If Bogut can't get on the court quickly and stay there, the Warriors don't appear to have any prayer of fielding even a league-average defense. That'll make ekeing out a seventh or eighth seed extremely difficult, even if they score in bunches. The hope is that this year's different; the fear is that the future's just the past with a new coat of paint.
Eric Freeman's Identity Crisis
There is no more important asset for a basketball team than talent, and yet the more loaded squad does not always win. What we've seen in recent seasons isn't only that the best team wins, but that the group with the clearest sense of self, from management down through the players, prevails. A team must not only be talented, but sure of its goals, present and future, and the best methods of obtaining them. Most NBA teams have trouble with their identity. Eric Freeman's Identity Crisis is a window into those struggles, the accomplishment of realizing a coherent identity, and the pitfalls of believing these issues to be solved.
According to new-ish owner Joe Lacob and the franchise's marketing and publicity arms, the Warriors have cast aside decades of lottery purgatory for bona fide NBA respectability. With a newfound commitment to defense and a reasonable approach to roster construction, the playoffs are now likely, not just a potential outcome to outlandish hopes. Once the franchise moves to San Francisco in 2017, we could have a real long-term power player on our hands. Look out, league!
That's the perfect picture put forth by the franchise, at least. In reality, the future is very hazy. Offensive sparkplug Stephen Curry, a restricted free agent next summer, sprains his ankle so often that even best-case scenarios might see him play only 65 games this season. Center Andrew Bogut, last season's major trade acquisition and one of the best defensive big men in basketball, still hasn't recovered from a season-ending ankle injury and might not be ready for their first regular season game. Klay Thompson, a very good young player with a growing arsenal of scoring moves, has arguably been saddled with unrealistic expectations by a franchise desperate for a marketable star. The Warriors have potential, but they also have a lot of questions left to answer.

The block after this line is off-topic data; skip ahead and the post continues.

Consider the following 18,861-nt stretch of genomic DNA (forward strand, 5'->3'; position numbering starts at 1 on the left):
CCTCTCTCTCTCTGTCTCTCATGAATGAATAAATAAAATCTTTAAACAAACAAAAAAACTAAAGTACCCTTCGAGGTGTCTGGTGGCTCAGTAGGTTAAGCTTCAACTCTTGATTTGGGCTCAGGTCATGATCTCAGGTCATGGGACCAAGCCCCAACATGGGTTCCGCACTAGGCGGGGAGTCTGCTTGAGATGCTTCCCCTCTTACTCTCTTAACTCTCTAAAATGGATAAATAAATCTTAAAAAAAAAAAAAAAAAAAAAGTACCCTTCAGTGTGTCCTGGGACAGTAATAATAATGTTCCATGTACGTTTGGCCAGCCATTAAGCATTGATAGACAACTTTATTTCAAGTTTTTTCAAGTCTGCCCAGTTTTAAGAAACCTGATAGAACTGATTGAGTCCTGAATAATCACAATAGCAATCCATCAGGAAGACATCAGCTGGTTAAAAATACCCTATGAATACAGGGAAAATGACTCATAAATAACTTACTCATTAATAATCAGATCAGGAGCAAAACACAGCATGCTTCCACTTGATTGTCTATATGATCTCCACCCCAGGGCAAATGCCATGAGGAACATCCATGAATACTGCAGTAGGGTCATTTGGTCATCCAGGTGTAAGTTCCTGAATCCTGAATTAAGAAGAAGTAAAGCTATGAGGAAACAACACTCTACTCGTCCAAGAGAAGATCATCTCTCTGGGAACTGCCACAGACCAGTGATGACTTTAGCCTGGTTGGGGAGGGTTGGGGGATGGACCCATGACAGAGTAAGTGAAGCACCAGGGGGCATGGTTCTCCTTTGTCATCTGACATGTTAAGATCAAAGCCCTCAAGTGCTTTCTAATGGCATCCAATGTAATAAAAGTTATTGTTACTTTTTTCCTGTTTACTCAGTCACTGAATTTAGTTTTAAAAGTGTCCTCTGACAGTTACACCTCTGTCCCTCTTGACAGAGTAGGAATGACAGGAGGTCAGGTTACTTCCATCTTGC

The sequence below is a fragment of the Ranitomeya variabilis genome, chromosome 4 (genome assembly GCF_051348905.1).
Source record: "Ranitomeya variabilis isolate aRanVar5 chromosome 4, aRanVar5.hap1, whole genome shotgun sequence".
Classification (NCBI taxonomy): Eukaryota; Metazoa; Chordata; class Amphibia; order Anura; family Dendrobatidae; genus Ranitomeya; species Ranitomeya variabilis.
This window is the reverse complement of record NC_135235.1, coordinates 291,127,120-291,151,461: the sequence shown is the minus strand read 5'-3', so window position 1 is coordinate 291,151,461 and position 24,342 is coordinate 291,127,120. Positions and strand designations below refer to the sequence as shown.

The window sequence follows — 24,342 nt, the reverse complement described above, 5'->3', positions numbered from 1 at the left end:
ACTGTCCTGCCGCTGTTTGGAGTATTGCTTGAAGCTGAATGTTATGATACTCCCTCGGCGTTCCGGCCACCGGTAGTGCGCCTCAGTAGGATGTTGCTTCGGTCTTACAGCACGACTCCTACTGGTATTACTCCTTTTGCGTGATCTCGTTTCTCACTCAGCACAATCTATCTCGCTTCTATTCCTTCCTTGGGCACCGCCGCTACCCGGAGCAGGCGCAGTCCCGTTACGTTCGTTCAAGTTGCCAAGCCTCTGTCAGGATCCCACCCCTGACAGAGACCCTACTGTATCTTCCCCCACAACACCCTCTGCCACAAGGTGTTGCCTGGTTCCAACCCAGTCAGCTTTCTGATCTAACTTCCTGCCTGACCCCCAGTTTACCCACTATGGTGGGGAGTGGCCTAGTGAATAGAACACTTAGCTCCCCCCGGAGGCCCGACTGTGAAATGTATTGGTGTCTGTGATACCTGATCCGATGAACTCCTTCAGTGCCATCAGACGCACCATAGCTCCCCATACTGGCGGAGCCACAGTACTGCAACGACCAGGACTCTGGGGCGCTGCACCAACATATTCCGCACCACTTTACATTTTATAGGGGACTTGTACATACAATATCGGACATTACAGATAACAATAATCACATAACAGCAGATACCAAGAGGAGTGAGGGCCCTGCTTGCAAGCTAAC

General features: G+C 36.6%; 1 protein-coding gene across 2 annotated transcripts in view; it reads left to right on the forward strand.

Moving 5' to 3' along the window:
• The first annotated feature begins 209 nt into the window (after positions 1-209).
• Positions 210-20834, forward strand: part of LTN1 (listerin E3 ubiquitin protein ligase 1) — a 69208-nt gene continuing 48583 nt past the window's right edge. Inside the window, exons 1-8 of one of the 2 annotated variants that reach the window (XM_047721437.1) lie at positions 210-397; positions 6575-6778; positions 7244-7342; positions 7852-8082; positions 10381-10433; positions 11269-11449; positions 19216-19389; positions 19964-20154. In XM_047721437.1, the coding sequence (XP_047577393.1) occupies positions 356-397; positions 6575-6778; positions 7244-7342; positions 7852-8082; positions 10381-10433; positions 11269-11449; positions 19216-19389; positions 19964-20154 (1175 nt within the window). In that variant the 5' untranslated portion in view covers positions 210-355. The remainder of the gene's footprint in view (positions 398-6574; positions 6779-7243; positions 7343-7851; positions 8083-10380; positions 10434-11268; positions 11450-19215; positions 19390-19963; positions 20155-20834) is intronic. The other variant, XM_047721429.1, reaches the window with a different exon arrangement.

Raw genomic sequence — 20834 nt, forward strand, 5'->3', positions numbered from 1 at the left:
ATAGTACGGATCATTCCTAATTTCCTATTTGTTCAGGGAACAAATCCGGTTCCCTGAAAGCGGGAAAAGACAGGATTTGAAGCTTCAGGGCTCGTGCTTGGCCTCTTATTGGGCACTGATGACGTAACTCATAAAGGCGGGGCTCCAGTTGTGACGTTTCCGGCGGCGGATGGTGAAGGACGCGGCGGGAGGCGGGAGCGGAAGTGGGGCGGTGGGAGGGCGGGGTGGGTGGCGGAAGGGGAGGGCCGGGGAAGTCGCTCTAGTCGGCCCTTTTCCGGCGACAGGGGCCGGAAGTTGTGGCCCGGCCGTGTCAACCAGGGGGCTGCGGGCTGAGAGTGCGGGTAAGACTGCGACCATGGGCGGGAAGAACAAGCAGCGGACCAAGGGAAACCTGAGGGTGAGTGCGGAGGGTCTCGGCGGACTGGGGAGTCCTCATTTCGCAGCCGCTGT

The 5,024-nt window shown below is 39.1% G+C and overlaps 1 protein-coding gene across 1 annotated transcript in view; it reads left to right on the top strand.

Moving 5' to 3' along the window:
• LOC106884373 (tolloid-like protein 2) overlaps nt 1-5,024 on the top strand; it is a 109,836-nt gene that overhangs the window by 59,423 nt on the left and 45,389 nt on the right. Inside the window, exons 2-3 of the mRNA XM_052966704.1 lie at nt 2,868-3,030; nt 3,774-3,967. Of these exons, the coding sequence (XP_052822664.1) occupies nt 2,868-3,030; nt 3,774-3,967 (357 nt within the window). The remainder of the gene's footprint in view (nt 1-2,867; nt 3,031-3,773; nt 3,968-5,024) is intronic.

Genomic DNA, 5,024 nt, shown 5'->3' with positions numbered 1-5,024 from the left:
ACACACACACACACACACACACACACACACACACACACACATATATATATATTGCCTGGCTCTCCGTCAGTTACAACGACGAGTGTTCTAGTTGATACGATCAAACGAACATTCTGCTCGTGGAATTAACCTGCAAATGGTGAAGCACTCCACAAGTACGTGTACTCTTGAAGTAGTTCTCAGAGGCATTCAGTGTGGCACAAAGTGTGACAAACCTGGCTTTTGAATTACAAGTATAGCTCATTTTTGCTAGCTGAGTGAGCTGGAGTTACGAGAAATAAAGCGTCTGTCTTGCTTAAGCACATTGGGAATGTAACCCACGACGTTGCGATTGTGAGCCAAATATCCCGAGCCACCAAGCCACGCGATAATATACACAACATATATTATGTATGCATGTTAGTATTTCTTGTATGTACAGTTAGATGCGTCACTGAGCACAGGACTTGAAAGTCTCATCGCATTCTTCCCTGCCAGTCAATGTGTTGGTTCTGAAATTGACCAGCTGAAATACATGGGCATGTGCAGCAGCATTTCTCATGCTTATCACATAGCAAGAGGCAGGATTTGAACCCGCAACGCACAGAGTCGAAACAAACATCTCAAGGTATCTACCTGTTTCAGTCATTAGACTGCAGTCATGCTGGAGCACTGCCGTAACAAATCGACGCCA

Still, they should be much improved. New general manager Bob Myers has made several moves to shore up what was once a very thin bench, and Thompson really is an exciting young player who should have a long and successful NBA career. A playoff appearance is not a pipe dream — it's a genuine possibility.
The problem, though, is that the Lacob administration doesn't seem to know how to let the team develop organically without acting as if the success they desire has already taken place. Thompson, while promising, is a long way off from becoming a star. Bogut proved himself to be a defensive linchpin with Milwaukee, but that team had other stellar defenders and a coach obsessed with keeping the opponent from scoring. Head honcho Mark Jackson, though respected by players, has never proved himself as a basketball coach. The franchise's many goals are all achievable. They're also a long way off and not necessarily going to happen with this particular set of players and leaders.
Lacob is a very different owner from the widely despised Chris Cohan, whose departure two years ago was feted as if he were a deposed dictator. Despite those massive differences, Lacob and Cohan have one thing in common: they seem overly concerned with selling their decisions instead of letting what happens on the court determine reactions. For all we know, Lacob has the right plan to take this franchise to the top. But identities can't just be concocted in a boardroom. They take form through hard work, some positive breaks, and the organic progress of a team that finds itself by playing basketball. Leave the marketing pitches for later.